Contact:

Re: TECHNICAL question on loudness of CDs

Post by Early21 »

I think the discussion on intersample peaks and D/A converter distortion is leading you down the wrong path. Just a couple of points from what I understand:
1. Commercial recordings peak at 0db because they use tools that include normalizing the final result to 0db. You can also use them. You could achieve it by playing your track in Cubase, then look at the master fader, see what the peak is, and raise the fader that amount. That's all normalizing does. But you don't want to do this until you've already done whatever mastering processing is done, so if you're sending out, you want to peak at -3db so mastering has room for processing.
2. Apparent loudness is not achieved through peak volume, as has been pointed out -- it's the average loudness which is the RMS loudness expressed in a decibel range representing the dynamic range of the source. All other things being equal, normalizing doesn't change the RMS loudness.
3. A smaller decibel range (louder sounding) is arrived at in lots of ways. You could put a limiter on any tracks that have a lot of transients to reduce them. You could put a limiter on the master. Compressing reduces the dynamic range. Loudness plugins use combinations of limiting, compressing, and normalizing to do these things all in one go. If you overdo it with these tools, you are Metallica.
4. If your final output sounds distorted, it's probably not anything to do with intersample peaks or D/A converters (although I'm willing to believe it's possible if Dave S says he's had it). My point is that there are so many other easier ways to introduce distortion in your output, and you should look for those. But of course that wasn't your original topic of the post.
5. It must not be that bad to peak at 0db, since all your favorite CD's do that and you didn't toss them out for it!
Cubase 8.0 Pro, Wavelab 6 Essential, Lenovo Legion Y520 Laptop/Win10, Steinberg UR212, Izotope Ozone, Izotope RX6, NI Komplete
My album Incontinental Breakfast at http://lborden.bandcamp.com. Works in process: https://soundcloud.com/incontinentals.

Paul Woodlock
Member
Posts: 720
Joined: Thu Dec 16, 2010 8:22 pm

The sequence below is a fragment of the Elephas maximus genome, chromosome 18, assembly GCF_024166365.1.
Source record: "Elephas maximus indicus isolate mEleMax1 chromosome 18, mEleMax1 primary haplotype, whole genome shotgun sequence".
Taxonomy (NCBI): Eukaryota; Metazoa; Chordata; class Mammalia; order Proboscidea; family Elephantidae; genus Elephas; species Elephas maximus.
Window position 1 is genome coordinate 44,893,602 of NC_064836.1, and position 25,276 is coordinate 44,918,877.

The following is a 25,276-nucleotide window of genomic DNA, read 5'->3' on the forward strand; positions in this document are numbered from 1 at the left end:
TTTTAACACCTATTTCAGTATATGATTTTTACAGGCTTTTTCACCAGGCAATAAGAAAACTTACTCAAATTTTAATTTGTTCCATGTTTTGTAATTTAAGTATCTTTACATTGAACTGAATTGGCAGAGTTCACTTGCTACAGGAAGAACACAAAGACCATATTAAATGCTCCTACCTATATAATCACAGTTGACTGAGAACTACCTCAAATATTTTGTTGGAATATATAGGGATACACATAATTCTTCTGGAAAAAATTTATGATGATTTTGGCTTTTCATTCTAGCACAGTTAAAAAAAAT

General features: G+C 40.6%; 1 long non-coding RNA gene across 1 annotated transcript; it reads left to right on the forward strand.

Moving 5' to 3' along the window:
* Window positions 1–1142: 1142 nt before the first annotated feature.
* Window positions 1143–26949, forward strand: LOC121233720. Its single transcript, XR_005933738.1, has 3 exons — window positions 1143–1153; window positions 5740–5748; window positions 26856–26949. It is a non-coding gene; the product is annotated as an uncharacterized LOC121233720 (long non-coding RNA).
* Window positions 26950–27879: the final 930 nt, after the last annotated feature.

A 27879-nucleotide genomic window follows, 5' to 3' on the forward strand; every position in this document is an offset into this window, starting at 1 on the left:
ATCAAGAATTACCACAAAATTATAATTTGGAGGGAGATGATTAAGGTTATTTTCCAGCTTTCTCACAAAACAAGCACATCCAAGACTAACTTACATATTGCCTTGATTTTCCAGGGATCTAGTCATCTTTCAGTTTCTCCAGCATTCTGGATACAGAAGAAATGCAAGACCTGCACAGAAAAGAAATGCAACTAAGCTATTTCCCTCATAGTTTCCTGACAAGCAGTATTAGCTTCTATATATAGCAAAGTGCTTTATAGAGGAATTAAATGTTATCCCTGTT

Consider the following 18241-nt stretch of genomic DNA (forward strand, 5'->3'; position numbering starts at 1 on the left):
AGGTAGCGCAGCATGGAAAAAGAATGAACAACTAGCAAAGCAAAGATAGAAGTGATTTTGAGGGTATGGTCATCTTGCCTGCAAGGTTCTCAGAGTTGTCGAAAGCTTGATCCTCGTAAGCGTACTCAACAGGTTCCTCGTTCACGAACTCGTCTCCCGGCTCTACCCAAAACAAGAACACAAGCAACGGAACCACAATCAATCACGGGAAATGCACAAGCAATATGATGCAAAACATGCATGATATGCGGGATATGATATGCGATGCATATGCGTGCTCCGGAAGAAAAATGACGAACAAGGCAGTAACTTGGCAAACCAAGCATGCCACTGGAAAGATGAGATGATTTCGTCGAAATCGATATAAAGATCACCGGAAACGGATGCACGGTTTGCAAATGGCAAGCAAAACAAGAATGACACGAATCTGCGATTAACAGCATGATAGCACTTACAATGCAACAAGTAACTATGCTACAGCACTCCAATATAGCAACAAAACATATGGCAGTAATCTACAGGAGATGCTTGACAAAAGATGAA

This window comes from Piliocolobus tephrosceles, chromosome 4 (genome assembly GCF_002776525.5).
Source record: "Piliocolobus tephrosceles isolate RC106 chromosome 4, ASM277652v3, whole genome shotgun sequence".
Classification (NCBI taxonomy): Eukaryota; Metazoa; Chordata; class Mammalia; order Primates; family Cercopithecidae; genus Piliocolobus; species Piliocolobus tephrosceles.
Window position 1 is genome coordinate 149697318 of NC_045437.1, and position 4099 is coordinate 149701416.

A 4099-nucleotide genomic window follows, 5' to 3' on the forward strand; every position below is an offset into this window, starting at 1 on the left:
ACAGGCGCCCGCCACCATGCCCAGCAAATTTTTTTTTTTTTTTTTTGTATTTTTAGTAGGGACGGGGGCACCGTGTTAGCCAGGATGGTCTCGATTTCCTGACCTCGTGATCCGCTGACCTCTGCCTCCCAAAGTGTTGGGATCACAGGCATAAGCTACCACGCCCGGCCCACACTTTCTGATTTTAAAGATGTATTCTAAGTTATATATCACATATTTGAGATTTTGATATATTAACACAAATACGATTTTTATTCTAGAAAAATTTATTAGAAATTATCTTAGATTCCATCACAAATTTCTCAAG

Re: TECHNICAL question on loudness of CDs

Post by Paul Woodlock »

Early21 wrote: so if you're sending out, you want to peak at -3db so mastering has room for processing.

I've heard this from several sources over the years, but I've yet to hear of a mastering house that isn't capable of lowering the the level of something if it's too high for them.
Got a Brian - Morans

"It's better to be hated for who you are than loved for who you are not" -- Andre Gide

Paul Woodlock
Member
Posts: 720
Joined: Thu Dec 16, 2010 8:22 pm

Re: TECHNICAL question on loudness of CDs

Post by Paul Woodlock »

Karl wrote: Lastly, I must admit, I do like plugging something like a Waves L2 or L3 maximizer on the stereo bus. Almost without fail, I find I can compress the very top peaks, have no negative effect on the sound of the song and no real perceptible effect on the dynamics even though I know it MUST be reducing them. But in so doing, I get a significant increase in the playback level without having to push the peaks right up to 0db (ie....I set the peak limiter to -0.2 or so to give enough room for inter-sample peaks etc..).

All the best,

Karl
I used to use maximisers until I tried simply clipping off the short peaks and found it sounded much better. Problem with maximisers is that they distort the whole track.. When you clip the peak you only distort at the point the short peaks that are clipped off.

Of course the effect of distortion is subjective and some people may prefer the distorted maximiser version to the cleaner clipped version. :)
Got a Brian - Morans

"It's better to be hated for who you are than loved for who you are not" -- Andre Gide

alexis
Grand Senior Member
Posts: 4417
Joined: Tue Dec 21, 2010 7:55 pm
Contact:

Re: TECHNICAL question on loudness of CDs

Post by alexis »

Paul Woodlock wrote:
Karl wrote: Lastly, I must admit, I do like plugging something like a Waves L2 or L3 maximizer on the stereo bus. Almost without fail, I find I can compress the very top peaks, have no negative effect on the sound of the song and no real perceptible effect on the dynamics even though I know it MUST be reducing them. But in so doing, I get a significant increase in the playback level without having to push the peaks right up to 0db (ie....I set the peak limiter to -0.2 or so to give enough room for inter-sample peaks etc..).

All the best,

Karl
I used to use maximisers until I tried simply clipping off the short peaks and found it sounded much better. Problem with maximisers is that they distort the whole track.. When you clip the peak you only distort at the point the short peaks that are clipped off.

Of course the effect of distortion is subjective and some people may prefer the distorted maximiser version to the cleaner clipped version. :)
I remember you wrote something like that some years ago, which is why I did what I did as described at the top of this thread. I found out it very time-intensive!

Paul, why would a maximizer "distort the whole track" ... as opposed to just the parts it is clipping, which (theoretically??) would be just what you would do manually?
Alexis

-Cubase "Safe Start Mode" (CTRL-ALT-SHIFT)
-Get variable-tempo audio to follow a grid here,
-Replacing freely-timed section into a variable tempo project

Cubase 9.0.20; i5-4570 3.2GHz, 16GB RAM; W10 Pro 64-bit on Samsung SSD 840 Pro 256GB; Seagate 1TB SATA 600 Audio; UR28M; Motif8; UAD-2 Solo; Jamstix 3.6; RevoicePro3.3; EZDrummer 2

JohnOnKeyz
Member
Posts: 516
Joined: Wed Dec 15, 2010 5:53 pm
Contact: